Danish Pancreatic Cancer Database
Authors Fristrup C, Detlefsen S, Hansen CP, Ladekarl M
Received 27 December 2015
Accepted for publication 6 February 2016
Published 25 October 2016 Volume 2016:8 Pages 645—648
Checked for plagiarism Yes
Review by Single-blind
Peer reviewer comments 2
Editor who approved publication: Professor Vera Ehrenstein
Claus Fristrup,1 Sönke Detlefsen,2 Carsten Palnæs Hansen,3 Morten Ladekarl4,5
1Department of Surgical Gastroenterology, 2Department of Pathology, Odense University Hospital, Odense, 3Department of Surgical Gastroenterology, Rigshospitalet, Copenhagen, 4Department of Oncology, 5Department of Gastroenterological Surgery L, Aarhus University Hospital, Aarhus C, Denmark
Aim of database: The Danish Pancreatic Cancer Database aims to prospectively register the epidemiology, diagnostic workup, diagnosis, treatment, and outcome of patients with pancreatic cancer in Denmark at an institutional and national level.
Study population: Since May 1, 2011, all patients with microscopically verified ductal adenocarcinoma of the pancreas have been registered in the database. As of June 30, 2014, the total number of patients registered was 2,217. All data are cross-referenced with the Danish Pathology Registry and the Danish Patient Registry to ensure the completeness of registrations.
Main variables: The main registered variables are patient demographics, performance status, diagnostic workup, histological and/or cytological diagnosis, and clinical tumor stage. The following data on treatment are registered: type of operation, date of first adjuvant, neoadjuvant, and first palliative chemo- or chemoradiation therapy, and dates for milestones in referrals, diagnostic workup, treatment decisions, and treatment. For patients undergoing resection, data on operative evaluation of tumor stage, histological diagnosis, and duration of hospital stay are registered.
Descriptive data: Death is monitored using data from the Danish Civil Registry. This registry monitors the survival status of the Danish population, and the registration is virtually complete. All data in the database are audited by all participating institutions, with respect to baseline characteristics, key indicators, and survival. The results are published annually.
Conclusion: The Danish Pancreatic Cancer Database has registered data on 2,217 patients with microscopically verified ductal adenocarcinoma of the pancreas. The data have been obtained nationwide over a period of 4 years and 2 months. The completeness of registration was 82%. The observed overall 3-year survival after diagnosis was 6%.
Keywords: pancreatic cancer, national database, survival
Aim of database
Pancreatic cancer (PC) is the fourth most common cause of cancer death in the USA, whereas in Europe, it is the fourth for women and fifth for men.1,2 PC is the third most common cancer in the gastrointestinal tract after colorectal and esophagogastric cancer.2
The Danish Pancreatic Cancer Database (DPCD) aims to prospectively describe the epidemiology, diagnostic workup, histological or cytological diagnosis, treatment, and outcome of patients with PC in Denmark at an institutional and national level. Furthermore, DPCD collects data for continuous quality control of diagnostic workup and treatment. DPCD also provides baseline data for epidemiological research in PC. To ensure a high quality of the registered data, they are registered online by the involved clinicians. DPCD is organized as part of the Danish Pancreatic Cancer Group (DPCG), a multidisciplinary group established for the publication of national guidelines and to promote research in the field of PC in Denmark.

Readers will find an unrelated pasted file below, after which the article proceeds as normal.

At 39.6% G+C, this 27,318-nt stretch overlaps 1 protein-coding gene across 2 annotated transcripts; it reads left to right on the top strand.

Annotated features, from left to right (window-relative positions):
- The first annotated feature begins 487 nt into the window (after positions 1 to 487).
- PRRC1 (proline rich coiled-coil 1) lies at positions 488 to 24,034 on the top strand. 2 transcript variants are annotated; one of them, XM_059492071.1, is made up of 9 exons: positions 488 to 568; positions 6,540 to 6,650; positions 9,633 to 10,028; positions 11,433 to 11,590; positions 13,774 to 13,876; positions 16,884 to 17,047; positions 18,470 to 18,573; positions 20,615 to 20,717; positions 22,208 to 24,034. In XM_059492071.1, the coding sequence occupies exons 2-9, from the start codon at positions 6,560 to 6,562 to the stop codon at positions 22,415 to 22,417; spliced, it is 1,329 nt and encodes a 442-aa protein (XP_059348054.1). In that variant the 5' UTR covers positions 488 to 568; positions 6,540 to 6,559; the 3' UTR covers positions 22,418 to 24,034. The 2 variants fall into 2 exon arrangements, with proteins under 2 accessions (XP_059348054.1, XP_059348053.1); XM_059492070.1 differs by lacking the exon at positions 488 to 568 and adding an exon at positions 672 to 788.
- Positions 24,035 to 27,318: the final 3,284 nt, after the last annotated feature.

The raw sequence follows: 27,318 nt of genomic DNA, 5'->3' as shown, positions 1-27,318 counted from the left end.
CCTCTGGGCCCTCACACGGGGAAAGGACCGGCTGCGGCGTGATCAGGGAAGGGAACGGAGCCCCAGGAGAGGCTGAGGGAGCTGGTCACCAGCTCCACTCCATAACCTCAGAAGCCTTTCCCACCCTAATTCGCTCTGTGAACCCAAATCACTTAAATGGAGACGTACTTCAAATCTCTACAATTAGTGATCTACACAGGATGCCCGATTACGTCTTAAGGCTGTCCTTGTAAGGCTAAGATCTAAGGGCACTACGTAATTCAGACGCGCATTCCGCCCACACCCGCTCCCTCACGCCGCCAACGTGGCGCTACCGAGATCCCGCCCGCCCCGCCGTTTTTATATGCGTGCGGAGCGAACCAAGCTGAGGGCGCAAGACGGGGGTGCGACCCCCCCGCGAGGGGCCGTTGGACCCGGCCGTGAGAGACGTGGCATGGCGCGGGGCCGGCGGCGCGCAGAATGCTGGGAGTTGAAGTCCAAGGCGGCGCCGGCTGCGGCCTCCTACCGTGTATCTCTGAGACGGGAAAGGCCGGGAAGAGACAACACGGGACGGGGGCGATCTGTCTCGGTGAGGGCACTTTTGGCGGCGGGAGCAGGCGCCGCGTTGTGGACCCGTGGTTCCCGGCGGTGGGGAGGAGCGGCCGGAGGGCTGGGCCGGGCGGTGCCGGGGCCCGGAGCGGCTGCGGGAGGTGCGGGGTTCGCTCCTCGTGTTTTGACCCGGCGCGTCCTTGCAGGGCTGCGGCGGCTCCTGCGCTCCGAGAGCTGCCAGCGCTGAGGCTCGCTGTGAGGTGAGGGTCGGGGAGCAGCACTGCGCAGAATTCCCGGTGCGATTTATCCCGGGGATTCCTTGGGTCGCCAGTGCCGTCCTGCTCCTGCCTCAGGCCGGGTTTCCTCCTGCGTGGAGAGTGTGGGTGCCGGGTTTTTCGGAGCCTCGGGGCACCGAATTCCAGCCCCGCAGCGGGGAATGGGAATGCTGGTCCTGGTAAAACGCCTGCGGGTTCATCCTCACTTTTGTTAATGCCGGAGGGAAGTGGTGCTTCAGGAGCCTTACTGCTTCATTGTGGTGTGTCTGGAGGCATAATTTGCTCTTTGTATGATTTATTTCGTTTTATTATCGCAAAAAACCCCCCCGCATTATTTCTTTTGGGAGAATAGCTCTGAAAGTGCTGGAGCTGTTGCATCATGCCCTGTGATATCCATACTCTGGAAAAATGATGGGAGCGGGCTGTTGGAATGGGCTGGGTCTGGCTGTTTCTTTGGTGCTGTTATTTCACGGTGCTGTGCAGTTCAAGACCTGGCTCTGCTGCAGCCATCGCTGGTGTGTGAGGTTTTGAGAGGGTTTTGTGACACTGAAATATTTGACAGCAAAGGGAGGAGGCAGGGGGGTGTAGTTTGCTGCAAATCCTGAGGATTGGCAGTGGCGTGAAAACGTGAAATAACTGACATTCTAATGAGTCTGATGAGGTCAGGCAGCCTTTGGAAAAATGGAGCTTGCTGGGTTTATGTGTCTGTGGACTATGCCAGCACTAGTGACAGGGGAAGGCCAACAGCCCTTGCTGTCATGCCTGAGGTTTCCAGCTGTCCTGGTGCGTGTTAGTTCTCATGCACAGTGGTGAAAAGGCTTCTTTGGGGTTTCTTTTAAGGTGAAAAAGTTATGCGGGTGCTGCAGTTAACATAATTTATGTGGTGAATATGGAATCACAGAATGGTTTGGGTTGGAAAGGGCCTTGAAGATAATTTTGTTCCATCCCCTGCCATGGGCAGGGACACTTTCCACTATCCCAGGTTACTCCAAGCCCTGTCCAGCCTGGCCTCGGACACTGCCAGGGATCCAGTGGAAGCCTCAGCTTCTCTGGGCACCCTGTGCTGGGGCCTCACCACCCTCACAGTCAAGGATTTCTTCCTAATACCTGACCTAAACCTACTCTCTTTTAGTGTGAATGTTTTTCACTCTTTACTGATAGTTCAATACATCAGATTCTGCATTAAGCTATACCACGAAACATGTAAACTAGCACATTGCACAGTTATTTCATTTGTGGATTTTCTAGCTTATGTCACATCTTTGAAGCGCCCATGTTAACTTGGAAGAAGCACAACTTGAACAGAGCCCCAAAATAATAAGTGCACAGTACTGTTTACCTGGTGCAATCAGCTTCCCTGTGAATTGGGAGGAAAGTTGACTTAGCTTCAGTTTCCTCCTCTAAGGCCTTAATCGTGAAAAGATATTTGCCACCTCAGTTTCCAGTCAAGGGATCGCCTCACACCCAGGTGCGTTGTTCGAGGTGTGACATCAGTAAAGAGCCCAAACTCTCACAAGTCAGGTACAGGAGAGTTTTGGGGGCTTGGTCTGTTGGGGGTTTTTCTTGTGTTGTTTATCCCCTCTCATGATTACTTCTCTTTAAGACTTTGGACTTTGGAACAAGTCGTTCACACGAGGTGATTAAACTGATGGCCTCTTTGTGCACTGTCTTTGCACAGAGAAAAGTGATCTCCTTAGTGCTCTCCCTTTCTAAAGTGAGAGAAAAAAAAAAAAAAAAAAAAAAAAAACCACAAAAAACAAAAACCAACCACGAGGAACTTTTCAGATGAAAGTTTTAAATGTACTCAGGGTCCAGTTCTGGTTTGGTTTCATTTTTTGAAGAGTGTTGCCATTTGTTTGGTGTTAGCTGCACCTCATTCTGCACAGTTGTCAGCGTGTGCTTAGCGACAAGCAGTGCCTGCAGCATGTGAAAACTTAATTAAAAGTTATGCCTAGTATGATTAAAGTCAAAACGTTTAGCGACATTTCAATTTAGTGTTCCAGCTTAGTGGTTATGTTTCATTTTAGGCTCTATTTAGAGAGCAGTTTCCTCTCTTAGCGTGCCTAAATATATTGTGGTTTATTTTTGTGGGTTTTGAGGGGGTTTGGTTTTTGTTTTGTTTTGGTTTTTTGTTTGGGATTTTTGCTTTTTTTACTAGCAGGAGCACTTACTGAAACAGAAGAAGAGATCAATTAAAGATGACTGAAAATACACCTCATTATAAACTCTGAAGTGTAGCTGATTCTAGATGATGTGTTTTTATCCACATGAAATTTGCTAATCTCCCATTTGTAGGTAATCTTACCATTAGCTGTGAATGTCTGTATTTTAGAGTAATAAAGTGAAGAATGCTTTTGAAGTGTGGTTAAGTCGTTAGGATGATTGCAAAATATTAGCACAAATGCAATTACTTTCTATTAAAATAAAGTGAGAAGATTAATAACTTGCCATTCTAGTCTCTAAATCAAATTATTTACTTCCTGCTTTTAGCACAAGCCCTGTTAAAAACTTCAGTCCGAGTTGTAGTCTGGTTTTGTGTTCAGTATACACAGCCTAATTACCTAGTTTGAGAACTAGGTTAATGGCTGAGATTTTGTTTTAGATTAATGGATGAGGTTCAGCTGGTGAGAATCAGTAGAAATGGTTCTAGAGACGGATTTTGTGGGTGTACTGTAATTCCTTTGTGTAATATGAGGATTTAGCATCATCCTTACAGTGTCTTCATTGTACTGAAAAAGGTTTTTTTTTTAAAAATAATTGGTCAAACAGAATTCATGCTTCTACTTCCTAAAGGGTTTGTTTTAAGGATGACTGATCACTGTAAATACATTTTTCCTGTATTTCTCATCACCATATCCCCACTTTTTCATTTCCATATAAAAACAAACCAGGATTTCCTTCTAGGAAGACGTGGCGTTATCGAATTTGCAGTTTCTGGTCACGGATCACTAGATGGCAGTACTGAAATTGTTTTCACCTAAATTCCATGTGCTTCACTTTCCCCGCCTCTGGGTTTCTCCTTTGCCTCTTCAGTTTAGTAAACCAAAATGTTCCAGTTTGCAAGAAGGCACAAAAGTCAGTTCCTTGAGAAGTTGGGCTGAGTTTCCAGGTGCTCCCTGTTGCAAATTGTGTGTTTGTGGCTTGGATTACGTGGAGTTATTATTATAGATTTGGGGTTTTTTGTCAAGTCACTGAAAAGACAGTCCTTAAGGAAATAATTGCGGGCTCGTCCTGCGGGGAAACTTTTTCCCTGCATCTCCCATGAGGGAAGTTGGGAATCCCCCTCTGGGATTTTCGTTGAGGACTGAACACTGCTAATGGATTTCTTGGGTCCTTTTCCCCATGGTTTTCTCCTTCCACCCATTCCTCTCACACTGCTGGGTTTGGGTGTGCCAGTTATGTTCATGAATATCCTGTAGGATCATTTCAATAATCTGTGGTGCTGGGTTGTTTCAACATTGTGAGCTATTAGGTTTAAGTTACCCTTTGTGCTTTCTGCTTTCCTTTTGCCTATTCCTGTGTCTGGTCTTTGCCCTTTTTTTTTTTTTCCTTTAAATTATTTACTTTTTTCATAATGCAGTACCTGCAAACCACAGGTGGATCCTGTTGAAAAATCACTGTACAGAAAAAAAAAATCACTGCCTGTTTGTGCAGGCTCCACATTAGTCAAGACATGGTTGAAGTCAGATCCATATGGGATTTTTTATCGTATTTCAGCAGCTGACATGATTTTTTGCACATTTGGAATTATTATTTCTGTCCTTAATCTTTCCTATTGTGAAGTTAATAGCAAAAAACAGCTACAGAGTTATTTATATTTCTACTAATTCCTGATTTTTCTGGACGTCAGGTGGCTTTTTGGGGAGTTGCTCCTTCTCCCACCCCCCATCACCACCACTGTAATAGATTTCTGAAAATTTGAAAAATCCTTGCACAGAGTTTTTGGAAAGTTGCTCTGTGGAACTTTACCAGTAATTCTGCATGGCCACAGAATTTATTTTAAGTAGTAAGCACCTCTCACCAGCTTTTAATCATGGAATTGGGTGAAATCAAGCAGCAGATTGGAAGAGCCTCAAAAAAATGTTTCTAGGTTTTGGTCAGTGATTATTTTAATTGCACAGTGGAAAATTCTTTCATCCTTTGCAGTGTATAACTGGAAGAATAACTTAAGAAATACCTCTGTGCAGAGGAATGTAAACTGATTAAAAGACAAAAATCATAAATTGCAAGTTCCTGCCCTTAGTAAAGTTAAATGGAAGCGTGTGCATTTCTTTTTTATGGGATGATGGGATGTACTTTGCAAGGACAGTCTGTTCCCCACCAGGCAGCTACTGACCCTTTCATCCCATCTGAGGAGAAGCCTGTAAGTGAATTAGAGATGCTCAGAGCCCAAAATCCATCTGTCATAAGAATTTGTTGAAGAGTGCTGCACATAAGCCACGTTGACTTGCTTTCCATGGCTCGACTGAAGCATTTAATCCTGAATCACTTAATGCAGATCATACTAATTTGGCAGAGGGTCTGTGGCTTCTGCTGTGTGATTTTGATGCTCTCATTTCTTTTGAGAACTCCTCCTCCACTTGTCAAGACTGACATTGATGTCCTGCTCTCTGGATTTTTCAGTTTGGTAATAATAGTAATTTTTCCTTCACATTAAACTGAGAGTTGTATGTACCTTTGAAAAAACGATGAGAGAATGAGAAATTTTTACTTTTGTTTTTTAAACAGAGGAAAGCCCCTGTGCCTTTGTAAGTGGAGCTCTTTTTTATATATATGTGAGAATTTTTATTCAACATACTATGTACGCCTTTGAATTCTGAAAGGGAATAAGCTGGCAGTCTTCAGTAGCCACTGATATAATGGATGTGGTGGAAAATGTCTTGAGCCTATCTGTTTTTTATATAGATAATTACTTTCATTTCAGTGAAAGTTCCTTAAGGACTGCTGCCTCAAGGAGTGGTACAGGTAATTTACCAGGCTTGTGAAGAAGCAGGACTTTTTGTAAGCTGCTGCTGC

The DPCD has included patients diagnosed with pancreatic ductal adenocarcinoma in Denmark from May 1, 2011 onward. Only patients with a histological or cytological diagnosis are included. Tumors found at autopsy are not included in DPCD. The total number of patients registered as of June 30, 2014, was 2,217, corresponding to an average monthly inclusion rate of 58 patients. Patients with pancreatic neoplasms other than ductal adenocarcinoma, eg, neuroendocrine tumors, are excluded. The data in the DPCD have been cross-referenced with the Danish Pathology Registry and the Danish National Patient Registry to ensure the completeness of registrations. Lists of missing patients are distributed annually to the participating institutions in order to enter missing data. The completeness of the registry has gradually improved from 76% the first year (2011) to 83% in 2014. From 2012, the database also includes patients with adenocarcinoma of the periampullary region and duodenum. This paper presents baseline data on patients with PC only.
Patient age at diagnosis, tissue specimen for diagnosis (ie, core needle biopsy, fine-needle aspirate, resection specimen), precise histological diagnosis, localization of the tumor, sex, and World Health Organization performance status at the time of diagnosis and/or start of treatment are registered. Also the precise modalities used for the diagnostic workup, including imaging techniques, and the pretreatment tumor–node–metastasis stage, usually determined at the multidisciplinary team conference, are registered. The Charlson Comorbidity Index can be calculated based on data from the National Patient Registry. The following treatment variables are included: type of operation, first adjuvant or neoadjuvant therapy, and first palliative chemo- or chemoradiation therapy. For patients treated by surgery, pathological staging and margin status are registered. The type of vascular resection, if any, has been registered since 2013. Baseline data of selected variables are shown in Table 1.
In order to track and monitor the clinical pathway, several key data are registered, including the following dates: referral, end of diagnostic workup, multidisciplinary team conference, patients’ acceptance of treatment proposal, and first surgical and/or oncological treatment. Table 2 shows the currently registered indicators that, due to DPCG, are the measurable key indicators of quality and desired timeline of workup and treatment initiation and fulfill the criteria setup by the Danish government by law.